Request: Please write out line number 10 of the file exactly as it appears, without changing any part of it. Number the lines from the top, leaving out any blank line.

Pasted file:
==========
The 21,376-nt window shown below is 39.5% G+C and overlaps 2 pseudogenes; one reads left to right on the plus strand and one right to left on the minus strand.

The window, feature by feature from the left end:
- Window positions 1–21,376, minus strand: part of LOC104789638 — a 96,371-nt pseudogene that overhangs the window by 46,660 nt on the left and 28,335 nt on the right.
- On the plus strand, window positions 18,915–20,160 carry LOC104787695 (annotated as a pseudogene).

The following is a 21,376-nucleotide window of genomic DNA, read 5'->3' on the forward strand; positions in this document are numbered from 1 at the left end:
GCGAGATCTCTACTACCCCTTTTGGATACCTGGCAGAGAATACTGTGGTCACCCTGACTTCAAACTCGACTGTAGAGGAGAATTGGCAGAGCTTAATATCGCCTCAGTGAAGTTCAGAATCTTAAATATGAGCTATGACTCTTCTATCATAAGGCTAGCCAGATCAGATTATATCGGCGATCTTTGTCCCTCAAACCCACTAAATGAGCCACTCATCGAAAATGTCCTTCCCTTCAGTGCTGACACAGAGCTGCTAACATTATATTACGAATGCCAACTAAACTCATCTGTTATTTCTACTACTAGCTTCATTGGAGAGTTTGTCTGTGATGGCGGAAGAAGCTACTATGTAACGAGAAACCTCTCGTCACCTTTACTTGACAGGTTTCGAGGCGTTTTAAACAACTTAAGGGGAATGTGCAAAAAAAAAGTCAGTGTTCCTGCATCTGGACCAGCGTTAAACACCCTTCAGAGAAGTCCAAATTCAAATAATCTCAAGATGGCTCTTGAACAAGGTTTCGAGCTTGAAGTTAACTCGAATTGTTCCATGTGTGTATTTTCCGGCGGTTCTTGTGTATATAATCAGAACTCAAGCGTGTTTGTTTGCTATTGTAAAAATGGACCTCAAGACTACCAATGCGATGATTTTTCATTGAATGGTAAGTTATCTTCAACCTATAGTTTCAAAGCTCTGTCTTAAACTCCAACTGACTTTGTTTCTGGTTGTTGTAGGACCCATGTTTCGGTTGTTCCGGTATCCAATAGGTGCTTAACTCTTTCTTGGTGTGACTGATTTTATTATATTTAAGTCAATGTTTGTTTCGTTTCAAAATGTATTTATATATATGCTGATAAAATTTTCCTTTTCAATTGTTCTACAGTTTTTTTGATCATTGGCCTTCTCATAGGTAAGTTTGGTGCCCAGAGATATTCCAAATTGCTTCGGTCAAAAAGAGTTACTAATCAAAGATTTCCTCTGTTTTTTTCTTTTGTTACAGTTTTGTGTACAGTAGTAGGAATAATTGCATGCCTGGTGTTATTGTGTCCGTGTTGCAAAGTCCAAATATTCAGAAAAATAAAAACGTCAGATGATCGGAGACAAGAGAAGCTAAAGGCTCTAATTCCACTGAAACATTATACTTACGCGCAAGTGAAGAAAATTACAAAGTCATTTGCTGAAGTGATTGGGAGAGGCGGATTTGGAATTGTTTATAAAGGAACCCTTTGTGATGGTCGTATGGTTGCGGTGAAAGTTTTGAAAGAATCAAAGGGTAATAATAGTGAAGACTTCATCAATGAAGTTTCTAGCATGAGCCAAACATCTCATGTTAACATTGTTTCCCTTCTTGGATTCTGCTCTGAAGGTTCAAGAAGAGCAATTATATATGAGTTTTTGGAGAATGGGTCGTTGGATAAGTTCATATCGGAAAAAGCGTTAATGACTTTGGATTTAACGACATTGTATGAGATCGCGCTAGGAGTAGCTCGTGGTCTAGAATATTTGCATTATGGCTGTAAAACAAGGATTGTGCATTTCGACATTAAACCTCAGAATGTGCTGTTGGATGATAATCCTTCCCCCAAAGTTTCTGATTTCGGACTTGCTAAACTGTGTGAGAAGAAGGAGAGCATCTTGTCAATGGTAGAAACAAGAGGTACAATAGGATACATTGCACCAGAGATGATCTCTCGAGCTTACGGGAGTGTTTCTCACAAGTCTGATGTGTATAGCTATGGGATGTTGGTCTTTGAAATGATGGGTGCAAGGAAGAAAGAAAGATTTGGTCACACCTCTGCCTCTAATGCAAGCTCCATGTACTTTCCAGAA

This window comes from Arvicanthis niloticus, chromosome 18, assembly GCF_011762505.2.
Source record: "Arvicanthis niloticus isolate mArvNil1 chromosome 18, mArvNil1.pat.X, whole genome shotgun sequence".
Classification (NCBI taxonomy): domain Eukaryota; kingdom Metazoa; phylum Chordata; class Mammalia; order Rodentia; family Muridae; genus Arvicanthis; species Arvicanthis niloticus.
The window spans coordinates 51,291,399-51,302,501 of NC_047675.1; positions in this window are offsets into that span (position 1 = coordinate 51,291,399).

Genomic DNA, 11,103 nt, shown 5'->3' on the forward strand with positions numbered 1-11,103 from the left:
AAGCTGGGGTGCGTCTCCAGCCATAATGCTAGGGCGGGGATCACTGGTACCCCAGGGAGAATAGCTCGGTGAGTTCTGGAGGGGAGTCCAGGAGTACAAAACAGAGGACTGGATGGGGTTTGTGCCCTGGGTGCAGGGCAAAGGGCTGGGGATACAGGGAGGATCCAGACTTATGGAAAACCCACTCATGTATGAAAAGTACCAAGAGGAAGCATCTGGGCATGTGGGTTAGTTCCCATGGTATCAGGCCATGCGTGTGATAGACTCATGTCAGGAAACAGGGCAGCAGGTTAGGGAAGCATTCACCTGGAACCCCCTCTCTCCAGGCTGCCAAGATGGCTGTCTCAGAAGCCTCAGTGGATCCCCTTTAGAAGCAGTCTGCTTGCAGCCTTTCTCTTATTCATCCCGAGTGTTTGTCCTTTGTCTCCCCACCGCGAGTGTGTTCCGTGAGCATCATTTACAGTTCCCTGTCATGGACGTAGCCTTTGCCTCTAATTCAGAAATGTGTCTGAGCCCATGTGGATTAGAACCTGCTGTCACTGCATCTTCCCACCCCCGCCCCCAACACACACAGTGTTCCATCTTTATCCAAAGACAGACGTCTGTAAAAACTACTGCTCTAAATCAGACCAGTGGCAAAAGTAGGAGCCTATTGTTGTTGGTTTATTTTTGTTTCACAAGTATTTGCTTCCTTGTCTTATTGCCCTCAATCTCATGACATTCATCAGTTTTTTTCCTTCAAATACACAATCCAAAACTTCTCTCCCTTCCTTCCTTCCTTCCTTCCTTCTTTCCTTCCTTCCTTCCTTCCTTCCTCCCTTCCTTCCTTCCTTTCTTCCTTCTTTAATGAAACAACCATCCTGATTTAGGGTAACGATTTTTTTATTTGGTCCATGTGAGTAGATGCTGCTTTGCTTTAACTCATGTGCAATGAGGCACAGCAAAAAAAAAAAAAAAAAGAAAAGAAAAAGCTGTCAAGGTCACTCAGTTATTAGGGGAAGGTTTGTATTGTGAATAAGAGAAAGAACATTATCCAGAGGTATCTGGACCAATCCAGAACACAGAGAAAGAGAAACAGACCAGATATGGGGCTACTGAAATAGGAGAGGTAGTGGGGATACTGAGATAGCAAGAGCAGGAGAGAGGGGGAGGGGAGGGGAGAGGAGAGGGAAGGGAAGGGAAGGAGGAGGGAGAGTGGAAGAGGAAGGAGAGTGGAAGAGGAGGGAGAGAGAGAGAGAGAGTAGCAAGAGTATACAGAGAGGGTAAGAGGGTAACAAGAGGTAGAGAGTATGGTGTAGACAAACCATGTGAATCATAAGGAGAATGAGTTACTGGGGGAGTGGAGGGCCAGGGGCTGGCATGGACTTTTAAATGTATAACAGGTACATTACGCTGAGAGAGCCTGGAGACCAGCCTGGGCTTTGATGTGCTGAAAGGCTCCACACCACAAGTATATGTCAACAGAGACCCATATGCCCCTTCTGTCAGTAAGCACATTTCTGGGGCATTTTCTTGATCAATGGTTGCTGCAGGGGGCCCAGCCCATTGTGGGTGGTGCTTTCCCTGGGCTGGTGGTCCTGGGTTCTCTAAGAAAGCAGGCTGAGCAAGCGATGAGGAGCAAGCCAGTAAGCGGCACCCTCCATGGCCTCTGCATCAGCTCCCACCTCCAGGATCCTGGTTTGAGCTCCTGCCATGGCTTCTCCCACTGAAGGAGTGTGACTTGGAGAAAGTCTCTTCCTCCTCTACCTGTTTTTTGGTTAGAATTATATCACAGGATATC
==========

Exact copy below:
The window spans coordinates 51,291,399-51,302,501 of NC_047675.1; positions in this window are offsets into that span (position 1 = coordinate 51,291,399).